Study Tips for Students:
Different Types of Environments for Studying
Deciding where to study can be just as important as how much or how hard you study. The environment you choose can determine your mood, comfort level, and the efficiency with which you study.
Take the library. Public libraries are great because they are generally spaced out across all cities and towns, whether you live in a suburbia or rural area, many are easy to get to. Inside, public libraries offer open, social spaces where you can read, study, or chat with a study partner. There are also many hidden spots in a library which a student can venture without ever being found. With coves and nooks to hide and make your own private space to read an entire novel, or write a term paper or report; if you are a silent environment studier, this can be accomplished.
Certain environments that students may not expect can offer a great place to study. For example, does a coffee shop, Laundromat, or café sound like inviting as places to study? Well, you would be surprised that many people, particularly today's generation of students, have adapted and conformed to the current digital age of iPods, wireless internet, and other electronic distractions that have essentially made people lightly chatted into white noise compared to these interactive components. So, today's coffee shops and cafes, while they are riddled with people connected to various devices, can actually be calming and conducive to learning if you manage your time effectively.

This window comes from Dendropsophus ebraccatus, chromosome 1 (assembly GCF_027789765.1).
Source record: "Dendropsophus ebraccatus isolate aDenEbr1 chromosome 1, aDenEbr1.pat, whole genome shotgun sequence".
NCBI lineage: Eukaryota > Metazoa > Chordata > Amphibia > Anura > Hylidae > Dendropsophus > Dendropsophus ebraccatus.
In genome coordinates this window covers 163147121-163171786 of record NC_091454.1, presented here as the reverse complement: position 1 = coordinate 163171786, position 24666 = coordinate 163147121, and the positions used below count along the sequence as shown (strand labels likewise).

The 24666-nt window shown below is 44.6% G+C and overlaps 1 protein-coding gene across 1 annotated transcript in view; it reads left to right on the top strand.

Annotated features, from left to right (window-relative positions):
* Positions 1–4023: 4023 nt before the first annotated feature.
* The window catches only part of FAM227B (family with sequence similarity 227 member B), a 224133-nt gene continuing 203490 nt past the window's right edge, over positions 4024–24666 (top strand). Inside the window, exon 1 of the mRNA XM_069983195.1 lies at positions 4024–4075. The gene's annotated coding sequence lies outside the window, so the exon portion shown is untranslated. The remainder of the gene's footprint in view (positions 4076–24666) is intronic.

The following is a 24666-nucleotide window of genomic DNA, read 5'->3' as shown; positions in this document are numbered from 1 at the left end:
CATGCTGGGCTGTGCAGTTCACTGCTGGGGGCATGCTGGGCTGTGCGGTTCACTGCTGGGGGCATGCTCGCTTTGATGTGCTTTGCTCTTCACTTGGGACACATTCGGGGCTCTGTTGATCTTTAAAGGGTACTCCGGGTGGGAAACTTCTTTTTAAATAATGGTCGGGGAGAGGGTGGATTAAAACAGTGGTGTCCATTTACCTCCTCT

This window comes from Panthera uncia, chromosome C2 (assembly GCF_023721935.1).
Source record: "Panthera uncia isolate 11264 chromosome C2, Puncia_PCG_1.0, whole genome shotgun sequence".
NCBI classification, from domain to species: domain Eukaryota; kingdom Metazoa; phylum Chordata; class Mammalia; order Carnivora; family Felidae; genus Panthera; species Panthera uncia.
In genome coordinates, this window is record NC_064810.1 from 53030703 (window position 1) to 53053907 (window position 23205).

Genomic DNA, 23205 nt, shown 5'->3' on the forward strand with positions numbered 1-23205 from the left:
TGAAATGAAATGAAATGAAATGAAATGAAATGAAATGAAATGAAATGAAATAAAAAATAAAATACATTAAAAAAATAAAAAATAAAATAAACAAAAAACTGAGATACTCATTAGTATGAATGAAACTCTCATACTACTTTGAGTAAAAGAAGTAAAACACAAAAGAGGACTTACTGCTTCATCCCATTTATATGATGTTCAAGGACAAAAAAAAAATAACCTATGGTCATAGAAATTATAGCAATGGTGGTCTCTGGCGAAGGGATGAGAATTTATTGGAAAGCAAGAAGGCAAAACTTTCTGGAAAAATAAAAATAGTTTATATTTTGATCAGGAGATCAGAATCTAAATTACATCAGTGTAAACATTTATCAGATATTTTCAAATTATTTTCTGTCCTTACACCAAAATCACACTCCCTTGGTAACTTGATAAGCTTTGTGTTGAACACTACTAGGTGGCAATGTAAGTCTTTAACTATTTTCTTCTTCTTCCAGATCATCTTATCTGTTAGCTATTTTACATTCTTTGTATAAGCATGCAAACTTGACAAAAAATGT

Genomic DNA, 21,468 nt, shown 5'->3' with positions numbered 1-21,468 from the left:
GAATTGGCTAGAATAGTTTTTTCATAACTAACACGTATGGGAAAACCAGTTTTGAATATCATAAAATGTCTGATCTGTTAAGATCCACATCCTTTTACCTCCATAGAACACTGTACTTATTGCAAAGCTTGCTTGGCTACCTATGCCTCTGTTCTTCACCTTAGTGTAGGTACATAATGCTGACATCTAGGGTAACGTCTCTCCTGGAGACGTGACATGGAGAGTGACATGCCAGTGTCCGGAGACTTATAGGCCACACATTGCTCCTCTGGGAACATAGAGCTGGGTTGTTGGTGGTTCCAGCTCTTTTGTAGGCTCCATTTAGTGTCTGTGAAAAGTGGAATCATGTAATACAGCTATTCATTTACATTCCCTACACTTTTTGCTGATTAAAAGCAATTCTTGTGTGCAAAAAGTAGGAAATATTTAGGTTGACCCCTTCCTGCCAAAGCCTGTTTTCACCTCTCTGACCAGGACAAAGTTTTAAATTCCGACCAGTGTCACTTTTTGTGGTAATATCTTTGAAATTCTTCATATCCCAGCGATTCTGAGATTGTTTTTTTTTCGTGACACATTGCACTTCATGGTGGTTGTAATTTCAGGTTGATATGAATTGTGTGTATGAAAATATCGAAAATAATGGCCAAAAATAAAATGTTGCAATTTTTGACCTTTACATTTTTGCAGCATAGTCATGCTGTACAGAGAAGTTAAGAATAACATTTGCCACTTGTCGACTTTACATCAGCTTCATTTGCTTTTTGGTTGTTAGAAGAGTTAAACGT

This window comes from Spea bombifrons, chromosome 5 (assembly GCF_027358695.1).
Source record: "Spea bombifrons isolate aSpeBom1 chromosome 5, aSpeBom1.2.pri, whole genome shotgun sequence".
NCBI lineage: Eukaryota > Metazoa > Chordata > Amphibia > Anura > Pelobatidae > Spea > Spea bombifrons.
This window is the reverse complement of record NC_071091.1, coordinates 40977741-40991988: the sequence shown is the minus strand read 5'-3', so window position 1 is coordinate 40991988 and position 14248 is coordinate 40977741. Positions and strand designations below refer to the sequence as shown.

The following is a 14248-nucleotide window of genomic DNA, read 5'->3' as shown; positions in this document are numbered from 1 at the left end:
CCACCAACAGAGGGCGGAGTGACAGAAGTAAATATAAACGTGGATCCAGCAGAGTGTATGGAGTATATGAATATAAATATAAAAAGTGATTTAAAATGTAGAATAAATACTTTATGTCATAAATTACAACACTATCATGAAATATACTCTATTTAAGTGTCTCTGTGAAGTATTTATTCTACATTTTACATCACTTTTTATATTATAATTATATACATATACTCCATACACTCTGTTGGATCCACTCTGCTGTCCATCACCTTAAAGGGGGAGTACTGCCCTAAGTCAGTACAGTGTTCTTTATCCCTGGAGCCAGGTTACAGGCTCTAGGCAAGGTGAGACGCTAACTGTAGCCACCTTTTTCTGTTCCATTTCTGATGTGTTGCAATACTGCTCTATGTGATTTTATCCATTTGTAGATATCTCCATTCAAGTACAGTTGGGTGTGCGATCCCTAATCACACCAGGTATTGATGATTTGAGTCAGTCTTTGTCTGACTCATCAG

For example, walk into a new age coffeehouse. The first thing which catches your attention is the seating arrangements. There are couches spread throughout the store, many people busily working on their laptops or reading while taking notes or highlighting. Coffeehouses have become the new library where study groups now meet in a more laid back and relaxed atmosphere.
When it comes to study environments, the trick is to know which areas work well for you. If you are in a bookstore and the music being played is too distracting, then this particular bookstore is not the right place for your study environment. In a home, sometimes students will find an area of the home which is perfect for them. A basement, a closet, outside on the deck; each individual knows what distracts them and what helps when studying.
When a learning environment does not seem to work, don't try to force it to work; just get up and try a different one. Being comfortable and calm should be two main concerns when it comes to learning. Not feeling comfortable can be a distraction in itself. If the environment you choose does not seem to be working for you after a couple of attempts, it is time to give up and try a new venue. Talk to your friends and fellow students about the good spots in town within walking distance which have worked for them.
Some reserve home as their last resort, but this can actually be the best one for most. Studying in a familiar territory allows for the comfort level as well as already knowing the times of the day it gets busy. Often, home is considered a grand central station of distractions and people, but for some who choose the right time of day to use their home as a place to study, it can be just the right place.
Information is for educational and informational purposes only and is not be interpreted as financial or legal advice. This does not represent a recommendation to buy, sell, or hold any security. Please consult your financial advisor.